Democrat Rep. Cori Bush, D-Mo, tweeted out “When they say that the 4th of July is about American freedom, remember this: the freedom they’re referring to is for white people. This land is stolen land and Black people still aren’t free.”
There were some who agreed with Bush’s comments like congressional candidate Shahid Buttar. He replied to her tweet saying “Speak it, @CoriBush! It’s almost as if our entire country has been brainwashed to ignore our history—and how its worst elements continue today—despite our self-congratulatory rhetoric.”
Former MSNBC anchor Toure was far more vocal, tweeting out “F–k Independence Day. Not only were we not free, the whole reason the Colonies wanted independence was because Britain was moving toward abolishing slavery. Why would Black people celebrate a day so wrapped up in our enslavement?”
He also tweeted out his own opinion piece for the website The Grio titled “F–k Fourth of July: The only independence day I recognize is Juneteenth.”
Actress Alyssa Milano also disparaged the Fourth of July by sharing a TikTok video of herself reading “Reminder: The United States was founded on the unjust treatment of Native Americans, Africans and other people of color.”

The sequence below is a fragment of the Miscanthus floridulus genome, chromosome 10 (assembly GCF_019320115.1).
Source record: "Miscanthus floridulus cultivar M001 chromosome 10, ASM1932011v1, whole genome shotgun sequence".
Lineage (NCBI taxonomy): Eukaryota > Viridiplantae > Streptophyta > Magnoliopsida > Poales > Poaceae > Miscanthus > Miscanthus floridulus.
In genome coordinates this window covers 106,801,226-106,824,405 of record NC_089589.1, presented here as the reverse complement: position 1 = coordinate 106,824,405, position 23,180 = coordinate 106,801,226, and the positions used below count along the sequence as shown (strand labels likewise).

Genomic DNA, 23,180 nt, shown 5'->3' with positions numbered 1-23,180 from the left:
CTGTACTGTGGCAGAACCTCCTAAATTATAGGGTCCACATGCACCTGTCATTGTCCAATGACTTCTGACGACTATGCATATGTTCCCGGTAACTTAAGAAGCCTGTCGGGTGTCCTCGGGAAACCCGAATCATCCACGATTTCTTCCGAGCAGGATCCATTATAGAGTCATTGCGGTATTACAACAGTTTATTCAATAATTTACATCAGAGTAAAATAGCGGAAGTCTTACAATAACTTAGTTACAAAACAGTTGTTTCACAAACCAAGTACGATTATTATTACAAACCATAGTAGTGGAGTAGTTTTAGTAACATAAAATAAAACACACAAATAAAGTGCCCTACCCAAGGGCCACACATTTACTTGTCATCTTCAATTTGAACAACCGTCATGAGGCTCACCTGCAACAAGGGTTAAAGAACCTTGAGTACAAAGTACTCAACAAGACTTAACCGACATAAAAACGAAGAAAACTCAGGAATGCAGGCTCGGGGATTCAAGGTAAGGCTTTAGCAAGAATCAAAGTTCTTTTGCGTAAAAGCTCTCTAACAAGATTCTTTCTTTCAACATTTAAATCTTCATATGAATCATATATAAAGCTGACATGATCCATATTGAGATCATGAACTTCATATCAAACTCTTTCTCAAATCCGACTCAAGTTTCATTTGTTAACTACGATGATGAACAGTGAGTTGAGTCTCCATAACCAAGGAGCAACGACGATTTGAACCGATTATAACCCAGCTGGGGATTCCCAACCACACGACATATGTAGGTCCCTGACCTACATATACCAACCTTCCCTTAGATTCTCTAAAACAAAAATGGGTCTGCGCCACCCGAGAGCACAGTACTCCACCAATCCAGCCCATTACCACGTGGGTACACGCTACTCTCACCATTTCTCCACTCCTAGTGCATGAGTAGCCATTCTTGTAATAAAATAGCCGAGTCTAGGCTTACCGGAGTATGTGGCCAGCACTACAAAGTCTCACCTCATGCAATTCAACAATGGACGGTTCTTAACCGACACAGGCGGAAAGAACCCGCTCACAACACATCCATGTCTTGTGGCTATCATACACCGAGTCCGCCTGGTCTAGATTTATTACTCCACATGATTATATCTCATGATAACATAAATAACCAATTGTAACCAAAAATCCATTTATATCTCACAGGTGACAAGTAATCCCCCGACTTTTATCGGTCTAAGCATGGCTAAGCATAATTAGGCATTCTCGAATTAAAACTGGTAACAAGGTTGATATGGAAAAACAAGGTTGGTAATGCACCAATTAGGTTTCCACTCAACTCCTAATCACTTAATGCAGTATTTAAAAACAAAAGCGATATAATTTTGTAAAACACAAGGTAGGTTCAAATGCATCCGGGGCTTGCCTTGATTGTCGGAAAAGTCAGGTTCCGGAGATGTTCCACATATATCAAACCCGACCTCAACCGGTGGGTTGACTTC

News organizations also took the opportunity to use the holiday to criticize the United States and its history.
NPR tweeted out a thread of the original Declaration of Independence, claiming it to be “a document with flaws and deeply ingrained hypocrisies.” It also remarked immediately that the document “says ‘that all men are created equal’ — but women, enslaved people, Indigenous people and many others were not held as equal at the time.”
The Washington Post went even further by posting several opinion pieces that critique the holiday or use it for political partisanship. These pieces included “The Fourth is for complainers,” “Independence Day 2021 is an apt occasion to celebrate America’s liberation from Trump,” and a perspective piece titled “July Fourth is Independence Day for two countries. But for one it is hollow.”
“Today, flying the American flag from the back of a pickup truck or over a lawn is increasingly seen as a clue, albeit an imperfect one, to a person’s political affiliation in a deeply divided nation,” the article states.